Among the many challenges we perceive for the future management of companies, two aspects in particular draw our attention:
1) The pace and intensity of various types of crises are tending to accelerate
2) The recruitment of skilled candidates is becoming increasingly difficult
This article examines how these challenges can affect business performance and how new tools and methodologies can offer appropriate responses.
In this first part of this article, we present how a network of distributed intelligent components can help organisations provide faster more relevant responses to the intensifying crises.
The rise of distributed intelligent components
The need for speed, but not a any price
Over the past 15 years, the number and intensity of crises have accelerated to such an extent that, for many analysts, the question is no longer whether a crisis is about to happen, but rather what the next ones will be. It has become clear that crises can now take all sorts of characteristics: they can be financial, geopolitical, energy-related, environmental, or health-related. In practice, they take the form of market turbulence, war, migration, trade restrictions, price volatility, environmental disasters, and pandemics.
At company level, the repetition and intensity of these crises have tangible consequences: they modify development and production priorities, alter execution processes, affect the availability of resources, disrupt supply chains, restrict access to certain markets, increase cost prices, … to name but a few.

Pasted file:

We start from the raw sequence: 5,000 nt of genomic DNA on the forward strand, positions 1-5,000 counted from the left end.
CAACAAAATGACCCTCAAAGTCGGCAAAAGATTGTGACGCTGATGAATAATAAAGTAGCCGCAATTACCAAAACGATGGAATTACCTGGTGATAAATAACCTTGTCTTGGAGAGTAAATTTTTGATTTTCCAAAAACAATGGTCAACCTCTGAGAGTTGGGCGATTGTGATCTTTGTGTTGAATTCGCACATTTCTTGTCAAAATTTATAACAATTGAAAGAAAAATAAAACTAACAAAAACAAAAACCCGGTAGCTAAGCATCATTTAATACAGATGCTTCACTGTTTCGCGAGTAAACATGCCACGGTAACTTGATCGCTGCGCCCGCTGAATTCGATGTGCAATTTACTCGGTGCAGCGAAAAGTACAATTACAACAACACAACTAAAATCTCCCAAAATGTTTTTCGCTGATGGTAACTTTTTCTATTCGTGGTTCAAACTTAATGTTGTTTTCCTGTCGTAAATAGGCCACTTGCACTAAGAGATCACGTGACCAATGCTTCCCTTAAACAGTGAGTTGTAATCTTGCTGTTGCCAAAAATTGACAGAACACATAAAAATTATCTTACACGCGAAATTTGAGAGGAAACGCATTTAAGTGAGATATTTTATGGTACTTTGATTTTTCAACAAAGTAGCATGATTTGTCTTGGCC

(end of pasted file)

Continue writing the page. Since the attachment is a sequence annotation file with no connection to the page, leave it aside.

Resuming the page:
To adapt to these changes, companies need to become increasingly fast in their decision-making processes. Not only because speed can be a matter of survival, but also because it represents a tremendous opportunity to outperform the competition. In this context, the notion of “light speed” is becoming a new management standard in some companies.
However, while speed has become as much the key to survival as to success, it does not always translate into overall positive results. By focusing on how to meet the challenges of crises quickly, we can lose sight of the need to continue current operations effectively. This bias is mainly due to the increasing complexity of processes, coupled with the equally increasing complexity of regulations of all kinds and the need to adhere to ambitious CSR goals.
Combining the speed of decision-making with the efficiency of its implementation throughout the company’s complex processes is therefore probably one of the greatest challenges posed to business leaders by the new economic paradigm.
A revolution based on the convergence of AI and new management methodologies
Although there is no simple and immediate answer to this challenge, we see in recent developments the prospect of improving the orchestration of decision-making processes and their smooth implementation across the organization.
This positive statement is based on the rapid development of intelligent components that can be distributed and interconnected throughout the company’s organizational corpus. These components play several roles in close conjunction with systems and people.